|By Sanford, Kathleen D|
Certain dates in history mark significant discoveries that changed how we treat disease. In 1895, the X-ray was invented. In 1928, penicillin was discov- ered, giving physicians a new tool to fight infectious disease. Then in 1955,
Similarly, there are key dates that represent game-changing events for the busi- ness of health care as well. In 1929, the first hospital-based health insurance pro- gram was established. On
It might be easy to overlook this second set of dates, but the truth is that the history of healthcare financing has been intertwined with the history of healthcare deliv- ery for some time. In fact, that link between financing and delivery is still evident today. Just look at the escalating costs of our current healthcare system. For years, we have been an industry that is (mostly) paid to provide tests and procedures, even in cases where there may be little evidence that costly treatments are more effective than more modest interventions.
Part of the problem has to do with incentives. Because most hospital-based sys- tems are paid to care for sick people- and not paid when people are not sick- there has been no financial incentive (for most of us) to focus on keeping people healthy so they will be less likely to require more costly interventions. The tradi- tional, fee-for-service payment system has created an uncomfortable reality that pits our messages of prevention against our financial incentives. We see it every winter On the one hand, we encourage members of our communities to get flu shots, yet we are financially rewarded when they don't. I've heard more than one CFO explain that the reason a system was unable to reach its revenue targets was due in part to "a light influenza season."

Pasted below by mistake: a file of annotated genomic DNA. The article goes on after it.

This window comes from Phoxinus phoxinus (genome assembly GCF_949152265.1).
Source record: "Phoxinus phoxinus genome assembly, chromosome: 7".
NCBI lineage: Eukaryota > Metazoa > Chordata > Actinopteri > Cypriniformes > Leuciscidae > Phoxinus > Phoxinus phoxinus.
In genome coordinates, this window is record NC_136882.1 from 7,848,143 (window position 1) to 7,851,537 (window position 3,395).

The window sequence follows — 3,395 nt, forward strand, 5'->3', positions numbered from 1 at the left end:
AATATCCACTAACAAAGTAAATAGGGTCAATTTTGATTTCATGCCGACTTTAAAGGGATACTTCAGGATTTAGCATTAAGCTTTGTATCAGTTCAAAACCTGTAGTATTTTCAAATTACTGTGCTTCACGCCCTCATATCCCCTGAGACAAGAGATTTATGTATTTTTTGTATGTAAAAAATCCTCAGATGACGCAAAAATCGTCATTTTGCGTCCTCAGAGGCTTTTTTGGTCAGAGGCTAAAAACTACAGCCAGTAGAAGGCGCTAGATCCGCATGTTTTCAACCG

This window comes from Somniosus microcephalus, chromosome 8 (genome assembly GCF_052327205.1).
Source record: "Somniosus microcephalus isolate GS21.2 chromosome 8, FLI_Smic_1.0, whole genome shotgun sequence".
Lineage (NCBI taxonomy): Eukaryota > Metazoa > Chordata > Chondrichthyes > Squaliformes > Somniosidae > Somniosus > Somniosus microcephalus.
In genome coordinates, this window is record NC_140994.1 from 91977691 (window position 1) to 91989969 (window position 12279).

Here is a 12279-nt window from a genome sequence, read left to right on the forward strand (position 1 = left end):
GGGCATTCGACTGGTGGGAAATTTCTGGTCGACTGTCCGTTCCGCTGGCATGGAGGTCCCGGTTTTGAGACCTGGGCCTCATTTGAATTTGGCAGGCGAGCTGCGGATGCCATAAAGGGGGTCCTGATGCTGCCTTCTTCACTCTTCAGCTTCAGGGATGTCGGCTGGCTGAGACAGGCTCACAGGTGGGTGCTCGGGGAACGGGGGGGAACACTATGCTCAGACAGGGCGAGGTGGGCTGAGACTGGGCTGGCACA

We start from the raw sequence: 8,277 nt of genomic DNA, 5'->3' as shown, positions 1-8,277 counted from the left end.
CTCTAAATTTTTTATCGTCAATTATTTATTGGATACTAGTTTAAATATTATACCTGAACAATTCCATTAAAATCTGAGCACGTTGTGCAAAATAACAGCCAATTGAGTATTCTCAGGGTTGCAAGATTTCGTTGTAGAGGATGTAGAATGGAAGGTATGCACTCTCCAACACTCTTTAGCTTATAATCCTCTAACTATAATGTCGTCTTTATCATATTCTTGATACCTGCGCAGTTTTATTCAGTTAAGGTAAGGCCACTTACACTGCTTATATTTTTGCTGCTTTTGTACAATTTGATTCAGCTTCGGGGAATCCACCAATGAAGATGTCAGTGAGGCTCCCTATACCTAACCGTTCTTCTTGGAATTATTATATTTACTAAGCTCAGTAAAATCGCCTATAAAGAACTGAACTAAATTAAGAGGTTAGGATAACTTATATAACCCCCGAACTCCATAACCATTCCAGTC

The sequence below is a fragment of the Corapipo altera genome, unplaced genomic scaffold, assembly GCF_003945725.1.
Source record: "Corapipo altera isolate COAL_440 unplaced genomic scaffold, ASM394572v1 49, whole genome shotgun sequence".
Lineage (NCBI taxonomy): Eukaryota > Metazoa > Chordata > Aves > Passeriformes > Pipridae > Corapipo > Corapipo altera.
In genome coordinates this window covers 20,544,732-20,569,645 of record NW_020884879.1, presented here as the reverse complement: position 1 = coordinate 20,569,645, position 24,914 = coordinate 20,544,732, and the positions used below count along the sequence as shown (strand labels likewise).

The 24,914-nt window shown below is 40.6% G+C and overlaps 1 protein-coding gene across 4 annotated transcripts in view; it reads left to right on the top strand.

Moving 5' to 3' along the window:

But let me be clear: This is not an indictment of hospitals. We are designed- and rewarded- to care for people when they do get sick, and we have done that pretty well. However, we have not had the systems or incentives in place to help patients stay healthy.
That's about to change, thanks to major changes implemented on
The first program, the Hospital Value-Based Purchasing (VBP) Program, focuses on improving quality inside the hospital.3 Through this initiative,
> The percentage of myocardial infarction patients who receive fibrinolytic therapy within 30 minutes of hospital arrival
> The percentage of patients with pneumonia who have blood cultures drawn in the emergency department prior to receiving the initial antibiotic
> The number of postoperative urinary catheters removed on postoperative day one or two
The second program, the Hospital Readmissions Reduction Program, is more revolutionary: It makes hospitals accountable for what happens outside its walls.b Specifically, CMS has begun withholding up to 1 percent of payments from hospitals that readmit certain patients within 30 days of discharge. CMS's methodology for calculating a hospital's excess readmission ratio currently focuses on patients treated for heart failure, heart attack, or pneumonia. With this readmission penalty, CMS makes hospitals at least partially responsible for maintaining the health of their recently discharged inpatients, at least for a short time following hospitalization.